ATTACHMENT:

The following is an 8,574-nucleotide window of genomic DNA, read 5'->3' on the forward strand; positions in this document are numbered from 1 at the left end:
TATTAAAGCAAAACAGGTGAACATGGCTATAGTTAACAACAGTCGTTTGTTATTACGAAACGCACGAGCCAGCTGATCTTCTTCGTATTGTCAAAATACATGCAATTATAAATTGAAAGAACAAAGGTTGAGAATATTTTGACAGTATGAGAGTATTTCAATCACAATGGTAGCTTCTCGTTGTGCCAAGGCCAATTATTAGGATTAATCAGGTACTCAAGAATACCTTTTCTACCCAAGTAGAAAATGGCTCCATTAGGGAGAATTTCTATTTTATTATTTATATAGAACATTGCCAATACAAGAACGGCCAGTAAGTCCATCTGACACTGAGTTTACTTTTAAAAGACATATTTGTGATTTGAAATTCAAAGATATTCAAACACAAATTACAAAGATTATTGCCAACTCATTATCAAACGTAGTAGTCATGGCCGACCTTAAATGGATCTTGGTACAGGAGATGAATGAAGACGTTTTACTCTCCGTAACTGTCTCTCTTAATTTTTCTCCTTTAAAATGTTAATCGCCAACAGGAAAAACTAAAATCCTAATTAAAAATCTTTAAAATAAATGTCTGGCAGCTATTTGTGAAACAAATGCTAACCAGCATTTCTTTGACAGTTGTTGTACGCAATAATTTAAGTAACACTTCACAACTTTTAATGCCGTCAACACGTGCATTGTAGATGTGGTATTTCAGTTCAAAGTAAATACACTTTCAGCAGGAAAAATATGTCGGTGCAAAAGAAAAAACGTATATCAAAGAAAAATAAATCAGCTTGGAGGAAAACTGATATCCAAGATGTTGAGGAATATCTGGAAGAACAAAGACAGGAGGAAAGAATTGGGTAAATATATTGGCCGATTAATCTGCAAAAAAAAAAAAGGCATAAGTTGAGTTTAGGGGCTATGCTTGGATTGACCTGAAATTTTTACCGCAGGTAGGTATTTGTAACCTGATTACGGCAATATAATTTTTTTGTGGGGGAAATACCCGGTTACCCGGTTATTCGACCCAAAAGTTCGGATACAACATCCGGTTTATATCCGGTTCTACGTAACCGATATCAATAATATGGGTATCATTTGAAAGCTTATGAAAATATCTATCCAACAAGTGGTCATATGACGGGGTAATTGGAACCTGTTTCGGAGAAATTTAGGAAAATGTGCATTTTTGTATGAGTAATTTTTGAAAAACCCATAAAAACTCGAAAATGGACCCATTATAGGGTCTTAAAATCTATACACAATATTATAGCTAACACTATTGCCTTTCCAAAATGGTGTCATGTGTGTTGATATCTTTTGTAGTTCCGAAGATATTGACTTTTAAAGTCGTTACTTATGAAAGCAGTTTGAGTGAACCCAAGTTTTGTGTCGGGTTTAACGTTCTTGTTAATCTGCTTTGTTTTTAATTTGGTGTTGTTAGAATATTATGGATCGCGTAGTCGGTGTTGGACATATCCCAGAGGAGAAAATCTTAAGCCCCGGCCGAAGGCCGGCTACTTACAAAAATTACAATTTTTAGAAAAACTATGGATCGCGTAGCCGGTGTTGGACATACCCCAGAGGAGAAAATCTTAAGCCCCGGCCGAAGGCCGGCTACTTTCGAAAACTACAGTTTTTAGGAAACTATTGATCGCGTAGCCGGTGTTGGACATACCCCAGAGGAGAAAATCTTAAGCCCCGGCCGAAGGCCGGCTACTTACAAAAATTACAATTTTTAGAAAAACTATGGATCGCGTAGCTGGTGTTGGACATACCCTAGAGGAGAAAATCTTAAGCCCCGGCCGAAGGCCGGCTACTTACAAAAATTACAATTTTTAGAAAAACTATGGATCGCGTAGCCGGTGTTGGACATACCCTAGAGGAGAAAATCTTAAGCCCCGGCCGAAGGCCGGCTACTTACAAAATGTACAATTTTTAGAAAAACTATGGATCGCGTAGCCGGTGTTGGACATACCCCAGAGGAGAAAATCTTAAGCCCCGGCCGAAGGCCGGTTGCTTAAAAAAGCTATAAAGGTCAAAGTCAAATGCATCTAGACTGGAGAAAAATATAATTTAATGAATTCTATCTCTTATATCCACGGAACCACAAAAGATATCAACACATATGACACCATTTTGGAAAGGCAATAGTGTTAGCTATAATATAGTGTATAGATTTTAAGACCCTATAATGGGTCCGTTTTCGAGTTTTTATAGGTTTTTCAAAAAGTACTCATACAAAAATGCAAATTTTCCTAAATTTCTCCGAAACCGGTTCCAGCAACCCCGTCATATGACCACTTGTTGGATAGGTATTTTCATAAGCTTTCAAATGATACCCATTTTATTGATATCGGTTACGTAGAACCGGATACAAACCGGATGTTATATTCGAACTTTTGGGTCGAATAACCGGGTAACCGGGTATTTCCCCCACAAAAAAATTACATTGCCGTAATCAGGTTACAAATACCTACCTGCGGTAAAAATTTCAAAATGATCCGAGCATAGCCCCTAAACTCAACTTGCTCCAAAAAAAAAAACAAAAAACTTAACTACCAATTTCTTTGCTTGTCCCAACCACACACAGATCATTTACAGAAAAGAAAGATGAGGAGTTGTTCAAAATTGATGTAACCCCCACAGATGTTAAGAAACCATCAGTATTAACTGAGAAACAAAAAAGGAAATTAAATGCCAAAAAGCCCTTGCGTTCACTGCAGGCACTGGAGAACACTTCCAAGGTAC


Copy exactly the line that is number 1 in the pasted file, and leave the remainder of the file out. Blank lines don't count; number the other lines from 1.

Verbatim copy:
The following is an 8,574-nucleotide window of genomic DNA, read 5'->3' on the forward strand; positions in this document are numbered from 1 at the left end: